The notes do turn off now, but the note is staying the same. Is ther anyone else who has a AT90S2313 (or ATtiny2312) that could try my code and see what's wrong with it?
Can you make it echo whatever it's getting via the
Code:
`input[i] = UDR; `
line so you can see what's happening there? Circuit question: (1) what's with the massive resistor chains, and (2) why can't you use an ATtiny with fewer pins for this project?
KermMartian wrote:
Can you make it echo whatever it's getting via the
Code:
`input[i] = UDR; `
line so you can see what's happening there? Circuit question: (1) what's with the massive resistor chains, and (2) why can't you use an ATtiny with fewer pins for this project?

1. I'm not really comfortable using the PWM, I could never figure it out.
2. I could use an ATtiny85 for this, but I figured I would need the extra flash and ram. Perhaps if it is small enough when it is finished, I can port it.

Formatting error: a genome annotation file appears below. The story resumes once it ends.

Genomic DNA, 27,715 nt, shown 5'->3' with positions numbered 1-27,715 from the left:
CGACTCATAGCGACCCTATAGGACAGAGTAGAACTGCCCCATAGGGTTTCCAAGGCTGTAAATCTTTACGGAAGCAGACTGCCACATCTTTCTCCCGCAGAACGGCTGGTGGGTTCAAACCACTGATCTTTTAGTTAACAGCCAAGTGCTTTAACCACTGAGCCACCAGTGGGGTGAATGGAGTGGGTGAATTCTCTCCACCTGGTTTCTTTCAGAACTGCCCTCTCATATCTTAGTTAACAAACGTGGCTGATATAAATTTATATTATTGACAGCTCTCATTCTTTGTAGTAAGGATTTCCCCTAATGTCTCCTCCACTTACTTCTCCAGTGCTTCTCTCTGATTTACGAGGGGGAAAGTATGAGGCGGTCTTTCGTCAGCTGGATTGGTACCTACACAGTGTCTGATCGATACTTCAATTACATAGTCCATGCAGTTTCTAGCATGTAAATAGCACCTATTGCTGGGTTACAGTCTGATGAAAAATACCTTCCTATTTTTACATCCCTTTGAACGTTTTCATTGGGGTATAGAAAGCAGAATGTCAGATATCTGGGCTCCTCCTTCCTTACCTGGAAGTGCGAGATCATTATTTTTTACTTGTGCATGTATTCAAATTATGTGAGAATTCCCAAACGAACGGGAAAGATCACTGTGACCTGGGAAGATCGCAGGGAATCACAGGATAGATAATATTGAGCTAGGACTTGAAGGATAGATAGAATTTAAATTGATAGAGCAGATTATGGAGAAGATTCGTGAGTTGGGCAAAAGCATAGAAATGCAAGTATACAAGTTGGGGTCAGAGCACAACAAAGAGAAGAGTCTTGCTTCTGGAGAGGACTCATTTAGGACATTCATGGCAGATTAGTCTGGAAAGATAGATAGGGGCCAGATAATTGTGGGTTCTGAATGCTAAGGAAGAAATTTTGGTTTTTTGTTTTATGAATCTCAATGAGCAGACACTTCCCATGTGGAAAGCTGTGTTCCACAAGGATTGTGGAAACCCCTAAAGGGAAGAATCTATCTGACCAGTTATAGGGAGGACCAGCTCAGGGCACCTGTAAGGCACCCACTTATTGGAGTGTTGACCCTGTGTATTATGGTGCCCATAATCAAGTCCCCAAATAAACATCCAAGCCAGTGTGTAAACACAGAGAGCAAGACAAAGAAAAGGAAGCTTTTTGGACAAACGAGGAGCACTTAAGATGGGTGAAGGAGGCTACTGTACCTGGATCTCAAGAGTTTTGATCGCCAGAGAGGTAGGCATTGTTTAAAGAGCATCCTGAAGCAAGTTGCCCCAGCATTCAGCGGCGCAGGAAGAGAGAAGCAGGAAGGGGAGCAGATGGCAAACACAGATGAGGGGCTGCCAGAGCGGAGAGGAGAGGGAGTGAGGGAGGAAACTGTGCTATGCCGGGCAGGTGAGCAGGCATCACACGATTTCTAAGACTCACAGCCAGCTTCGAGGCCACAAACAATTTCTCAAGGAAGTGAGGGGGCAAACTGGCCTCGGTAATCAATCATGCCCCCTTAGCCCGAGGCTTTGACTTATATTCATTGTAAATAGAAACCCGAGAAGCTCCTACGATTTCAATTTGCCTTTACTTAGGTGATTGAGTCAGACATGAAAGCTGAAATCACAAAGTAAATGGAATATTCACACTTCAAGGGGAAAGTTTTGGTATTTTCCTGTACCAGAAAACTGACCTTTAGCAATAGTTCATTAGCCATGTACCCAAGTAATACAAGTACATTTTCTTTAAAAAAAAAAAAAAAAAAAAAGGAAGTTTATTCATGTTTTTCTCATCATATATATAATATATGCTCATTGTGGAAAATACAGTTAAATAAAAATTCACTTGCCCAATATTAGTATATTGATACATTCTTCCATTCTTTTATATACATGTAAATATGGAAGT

I have no idea anymore. This little code snippet makes the code much too large to fit in the controller.

Code:
``` for (int i = 0; i <= input - 21; i++) {    fscaled = 220*(1.05946*i); } ```

Help!
For my own reference: your micro has 2K of program memory.

The problem is probably that the soft float routines that you force it to link are incredibly huge. Your options are either to get a bigger micro or not use floats. With the latter option, you could probably do 16.16 fixed-point and still get perfectly acceptable results out of it with much less support code.